Obama’s approach to this scenario reminds me of a minor scene in the 1962 epic Lawrence of Arabia. In it, the commanding officer of all British war efforts in Arabia, Gen. Edmund Allenby, is challenged by a junior officer about his decision not to intervene more decisively on the side of the Arab Bedouin fighting the Turks in 1917.

The junior officer is Col. Harry Brighton, a fictionalized amalgam of British officers who backed T.E. Lawrence’s irregular war against the Turks. He wants Allenby to do more for Lawrence and the Bedouin as both teeter on collapse after many early successes.

“Look, sir,” Brighton implores Allenby. “We can’t just do nothing.”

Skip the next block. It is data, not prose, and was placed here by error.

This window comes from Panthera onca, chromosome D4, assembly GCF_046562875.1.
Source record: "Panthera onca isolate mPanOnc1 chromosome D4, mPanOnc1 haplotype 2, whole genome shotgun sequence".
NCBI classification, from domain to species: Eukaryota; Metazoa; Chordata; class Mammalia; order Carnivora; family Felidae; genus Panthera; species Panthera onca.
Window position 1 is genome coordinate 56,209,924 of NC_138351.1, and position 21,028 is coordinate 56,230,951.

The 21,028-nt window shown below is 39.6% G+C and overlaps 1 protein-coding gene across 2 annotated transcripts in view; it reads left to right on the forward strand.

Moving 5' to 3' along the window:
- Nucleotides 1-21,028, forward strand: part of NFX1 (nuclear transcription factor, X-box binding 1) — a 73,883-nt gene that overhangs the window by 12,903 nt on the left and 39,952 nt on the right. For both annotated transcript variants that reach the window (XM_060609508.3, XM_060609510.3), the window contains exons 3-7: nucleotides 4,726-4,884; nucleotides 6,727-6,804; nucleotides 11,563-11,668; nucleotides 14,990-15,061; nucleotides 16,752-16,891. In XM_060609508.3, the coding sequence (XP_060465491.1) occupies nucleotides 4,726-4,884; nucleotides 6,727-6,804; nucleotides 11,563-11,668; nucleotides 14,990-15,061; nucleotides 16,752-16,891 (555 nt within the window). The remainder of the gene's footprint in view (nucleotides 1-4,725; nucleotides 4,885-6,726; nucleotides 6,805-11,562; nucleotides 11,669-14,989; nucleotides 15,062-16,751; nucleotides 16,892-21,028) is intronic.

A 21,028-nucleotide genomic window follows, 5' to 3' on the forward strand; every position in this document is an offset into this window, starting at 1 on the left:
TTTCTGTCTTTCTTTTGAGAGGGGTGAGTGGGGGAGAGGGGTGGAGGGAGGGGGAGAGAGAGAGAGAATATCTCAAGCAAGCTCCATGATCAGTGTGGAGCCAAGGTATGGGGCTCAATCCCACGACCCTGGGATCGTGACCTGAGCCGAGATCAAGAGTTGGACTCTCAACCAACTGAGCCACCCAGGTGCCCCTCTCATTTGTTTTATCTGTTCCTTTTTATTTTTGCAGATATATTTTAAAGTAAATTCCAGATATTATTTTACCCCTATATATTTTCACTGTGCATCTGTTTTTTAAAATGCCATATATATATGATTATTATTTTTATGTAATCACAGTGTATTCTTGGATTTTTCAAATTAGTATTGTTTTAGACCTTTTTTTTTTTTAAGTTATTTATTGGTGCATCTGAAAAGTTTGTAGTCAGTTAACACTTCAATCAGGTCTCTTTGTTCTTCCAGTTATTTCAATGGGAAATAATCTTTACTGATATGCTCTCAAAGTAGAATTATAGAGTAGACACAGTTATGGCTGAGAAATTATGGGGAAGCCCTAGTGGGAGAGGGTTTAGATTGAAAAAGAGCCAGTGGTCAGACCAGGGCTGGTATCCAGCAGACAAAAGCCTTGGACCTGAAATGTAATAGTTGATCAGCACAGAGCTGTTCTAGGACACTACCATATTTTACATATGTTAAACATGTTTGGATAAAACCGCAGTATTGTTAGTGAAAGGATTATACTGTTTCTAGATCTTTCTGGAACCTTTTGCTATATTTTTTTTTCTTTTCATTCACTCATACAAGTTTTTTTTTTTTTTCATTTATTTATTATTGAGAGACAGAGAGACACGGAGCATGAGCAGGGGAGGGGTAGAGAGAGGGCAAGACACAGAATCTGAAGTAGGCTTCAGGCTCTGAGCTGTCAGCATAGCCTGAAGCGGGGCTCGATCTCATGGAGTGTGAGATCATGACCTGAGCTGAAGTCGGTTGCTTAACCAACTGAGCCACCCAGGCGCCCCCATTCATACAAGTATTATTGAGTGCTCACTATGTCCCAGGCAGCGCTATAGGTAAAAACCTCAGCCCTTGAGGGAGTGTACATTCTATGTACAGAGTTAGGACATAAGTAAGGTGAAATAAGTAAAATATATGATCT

“Why not?” Allenby replies with a sigh. “It’s usually best.”

In essence, the Allenby policy has been U.S. policy in Syria. Humanitarian assistance is not nothing. But if you talk to reporters like my CBS colleague Clarissa Ward, they will say it feels like nothing. For rebels and dissidents starving for weapons and civilians wailing and dying under the onslaught of unchecked Syrian air power, they see Obama’s policy as the equivalent of Allenby’s. And they live with it and die with it every day.